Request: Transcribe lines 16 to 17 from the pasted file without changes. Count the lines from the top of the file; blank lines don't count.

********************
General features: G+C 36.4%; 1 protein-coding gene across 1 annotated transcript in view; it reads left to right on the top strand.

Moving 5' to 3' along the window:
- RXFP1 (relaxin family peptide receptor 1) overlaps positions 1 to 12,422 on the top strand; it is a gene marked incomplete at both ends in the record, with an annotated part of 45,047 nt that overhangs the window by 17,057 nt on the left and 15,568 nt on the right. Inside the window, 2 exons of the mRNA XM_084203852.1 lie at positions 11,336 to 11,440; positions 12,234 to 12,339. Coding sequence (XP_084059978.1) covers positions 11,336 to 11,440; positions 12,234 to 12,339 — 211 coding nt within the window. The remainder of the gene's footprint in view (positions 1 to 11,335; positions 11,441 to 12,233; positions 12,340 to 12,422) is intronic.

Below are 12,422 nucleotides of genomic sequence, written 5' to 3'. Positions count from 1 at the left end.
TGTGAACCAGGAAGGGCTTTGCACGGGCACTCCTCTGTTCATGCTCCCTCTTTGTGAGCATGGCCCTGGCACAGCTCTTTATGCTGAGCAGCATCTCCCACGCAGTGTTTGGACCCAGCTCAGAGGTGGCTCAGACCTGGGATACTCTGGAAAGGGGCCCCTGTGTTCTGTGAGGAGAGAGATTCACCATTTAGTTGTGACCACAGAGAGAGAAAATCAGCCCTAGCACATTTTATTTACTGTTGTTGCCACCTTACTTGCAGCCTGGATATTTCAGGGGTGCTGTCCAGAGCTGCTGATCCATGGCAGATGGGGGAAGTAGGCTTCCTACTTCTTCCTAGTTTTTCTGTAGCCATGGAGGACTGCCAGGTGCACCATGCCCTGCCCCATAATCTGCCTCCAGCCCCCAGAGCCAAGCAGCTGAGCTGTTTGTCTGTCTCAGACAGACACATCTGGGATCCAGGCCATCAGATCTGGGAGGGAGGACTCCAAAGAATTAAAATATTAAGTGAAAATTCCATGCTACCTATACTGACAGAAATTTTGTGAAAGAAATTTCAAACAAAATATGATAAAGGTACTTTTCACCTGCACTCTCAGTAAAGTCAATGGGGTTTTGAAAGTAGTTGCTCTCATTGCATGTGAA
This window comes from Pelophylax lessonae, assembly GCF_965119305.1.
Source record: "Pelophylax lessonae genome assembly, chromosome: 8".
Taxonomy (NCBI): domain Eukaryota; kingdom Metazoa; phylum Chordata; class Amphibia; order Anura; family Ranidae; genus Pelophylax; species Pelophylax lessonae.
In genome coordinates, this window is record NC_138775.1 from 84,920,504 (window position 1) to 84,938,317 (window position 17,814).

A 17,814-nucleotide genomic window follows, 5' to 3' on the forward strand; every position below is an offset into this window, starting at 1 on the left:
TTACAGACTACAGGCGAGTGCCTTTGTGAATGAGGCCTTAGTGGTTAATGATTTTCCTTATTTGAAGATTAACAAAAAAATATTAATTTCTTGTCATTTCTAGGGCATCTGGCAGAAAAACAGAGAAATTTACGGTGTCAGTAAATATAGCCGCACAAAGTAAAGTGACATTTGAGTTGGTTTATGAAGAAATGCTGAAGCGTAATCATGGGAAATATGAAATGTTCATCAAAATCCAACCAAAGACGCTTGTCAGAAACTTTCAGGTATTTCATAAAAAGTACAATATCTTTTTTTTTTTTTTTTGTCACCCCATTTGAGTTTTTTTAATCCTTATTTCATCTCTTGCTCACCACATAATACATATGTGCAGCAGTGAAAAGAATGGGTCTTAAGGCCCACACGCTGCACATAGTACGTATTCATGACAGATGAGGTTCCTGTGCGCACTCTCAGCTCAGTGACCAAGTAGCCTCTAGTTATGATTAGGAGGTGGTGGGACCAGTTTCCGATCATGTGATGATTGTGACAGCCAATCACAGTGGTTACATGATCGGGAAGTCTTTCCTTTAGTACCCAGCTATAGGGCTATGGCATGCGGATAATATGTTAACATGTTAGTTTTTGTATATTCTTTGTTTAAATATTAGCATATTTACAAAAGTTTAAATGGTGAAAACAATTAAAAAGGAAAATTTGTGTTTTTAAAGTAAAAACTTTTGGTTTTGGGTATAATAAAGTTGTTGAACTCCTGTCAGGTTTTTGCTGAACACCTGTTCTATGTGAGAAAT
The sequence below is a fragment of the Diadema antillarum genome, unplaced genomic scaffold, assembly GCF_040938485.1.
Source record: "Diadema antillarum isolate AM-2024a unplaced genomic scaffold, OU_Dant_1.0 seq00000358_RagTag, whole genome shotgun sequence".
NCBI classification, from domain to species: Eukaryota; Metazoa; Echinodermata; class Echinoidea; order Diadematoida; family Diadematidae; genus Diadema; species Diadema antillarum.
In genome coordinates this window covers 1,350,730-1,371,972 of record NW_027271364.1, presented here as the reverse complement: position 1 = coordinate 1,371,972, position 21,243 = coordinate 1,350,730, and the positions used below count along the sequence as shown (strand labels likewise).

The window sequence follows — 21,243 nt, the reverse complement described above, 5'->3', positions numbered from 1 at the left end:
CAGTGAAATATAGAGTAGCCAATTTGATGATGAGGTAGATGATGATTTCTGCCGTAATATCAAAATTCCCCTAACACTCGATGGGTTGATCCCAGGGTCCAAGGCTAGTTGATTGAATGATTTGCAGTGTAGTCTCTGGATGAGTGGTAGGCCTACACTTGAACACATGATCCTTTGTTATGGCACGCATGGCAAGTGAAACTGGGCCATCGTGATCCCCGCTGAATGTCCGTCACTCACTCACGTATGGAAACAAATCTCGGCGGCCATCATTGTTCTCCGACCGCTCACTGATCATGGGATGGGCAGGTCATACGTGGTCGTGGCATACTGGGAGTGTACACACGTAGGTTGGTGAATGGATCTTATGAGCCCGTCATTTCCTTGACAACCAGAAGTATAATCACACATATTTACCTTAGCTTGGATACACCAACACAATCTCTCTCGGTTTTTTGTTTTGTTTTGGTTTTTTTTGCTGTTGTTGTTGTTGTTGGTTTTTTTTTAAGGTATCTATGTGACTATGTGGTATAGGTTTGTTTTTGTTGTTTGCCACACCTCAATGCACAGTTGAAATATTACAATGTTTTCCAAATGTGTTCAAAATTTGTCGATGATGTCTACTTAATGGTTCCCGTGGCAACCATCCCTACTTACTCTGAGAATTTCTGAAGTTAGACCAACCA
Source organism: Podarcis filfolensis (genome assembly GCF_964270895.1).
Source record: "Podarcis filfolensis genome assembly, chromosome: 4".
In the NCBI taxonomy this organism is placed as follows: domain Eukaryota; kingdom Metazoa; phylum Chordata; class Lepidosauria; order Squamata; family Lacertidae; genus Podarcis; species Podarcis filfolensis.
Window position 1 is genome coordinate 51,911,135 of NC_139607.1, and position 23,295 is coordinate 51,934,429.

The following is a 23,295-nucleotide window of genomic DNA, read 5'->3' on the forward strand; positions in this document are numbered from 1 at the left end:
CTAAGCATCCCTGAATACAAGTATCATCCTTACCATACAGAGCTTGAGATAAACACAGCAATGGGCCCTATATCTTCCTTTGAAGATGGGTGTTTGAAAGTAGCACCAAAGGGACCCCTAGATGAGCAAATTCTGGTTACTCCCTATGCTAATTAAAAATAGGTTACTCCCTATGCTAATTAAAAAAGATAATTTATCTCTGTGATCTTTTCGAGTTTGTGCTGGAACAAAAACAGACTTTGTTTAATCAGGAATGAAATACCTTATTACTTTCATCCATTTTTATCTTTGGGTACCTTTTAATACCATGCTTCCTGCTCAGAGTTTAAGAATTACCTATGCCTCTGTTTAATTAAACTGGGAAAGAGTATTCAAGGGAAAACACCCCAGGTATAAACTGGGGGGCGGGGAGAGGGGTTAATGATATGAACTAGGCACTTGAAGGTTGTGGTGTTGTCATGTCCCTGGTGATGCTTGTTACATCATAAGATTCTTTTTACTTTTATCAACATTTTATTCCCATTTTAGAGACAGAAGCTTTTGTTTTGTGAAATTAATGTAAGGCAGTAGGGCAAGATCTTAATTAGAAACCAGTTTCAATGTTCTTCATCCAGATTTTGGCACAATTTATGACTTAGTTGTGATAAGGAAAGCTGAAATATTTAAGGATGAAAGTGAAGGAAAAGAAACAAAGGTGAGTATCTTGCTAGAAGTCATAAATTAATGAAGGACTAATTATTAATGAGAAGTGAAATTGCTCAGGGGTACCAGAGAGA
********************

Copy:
The window sequence follows — 21,243 nt, the reverse complement described above, 5'->3', positions numbered from 1 at the left end:
CAGTGAAATATAGAGTAGCCAATTTGATGATGAGGTAGATGATGATTTCTGCCGTAATATCAAAATTCCCCTAACACTCGATGGGTTGATCCCAGGGTCCAAGGCTAGTTGATTGAATGATTTGCAGTGTAGTCTCTGGATGAGTGGTAGGCCTACACTTGAACACATGATCCTTTGTTATGGCACGCATGGCAAGTGAAACTGGGCCATCGTGATCCCCGCTGAATGTCCGTCACTCACTCACGTATGGAAACAAATCTCGGCGGCCATCATTGTTCTCCGACCGCTCACTGATCATGGGATGGGCAGGTCATACGTGGTCGTGGCATACTGGGAGTGTACACACGTAGGTTGGTGAATGGATCTTATGAGCCCGTCATTTCCTTGACAACCAGAAGTATAATCACACATATTTACCTTAGCTTGGATACACCAACACAATCTCTCTCGGTTTTTTGTTTTGTTTTGGTTTTTTTTGCTGTTGTTGTTGTTGTTGGTTTTTTTTTAAGGTATCTATGTGACTATGTGGTATAGGTTTGTTTTTGTTGTTTGCCACACCTCAATGCACAGTTGAAATATTACAATGTTTTCCAAATGTGTTCAAAATTTGTCGATGATGTCTACTTAATGGTTCCCGTGGCAACCATCCCTACTTACTCTGAGAATTTCTGAAGTTAGACCAACCA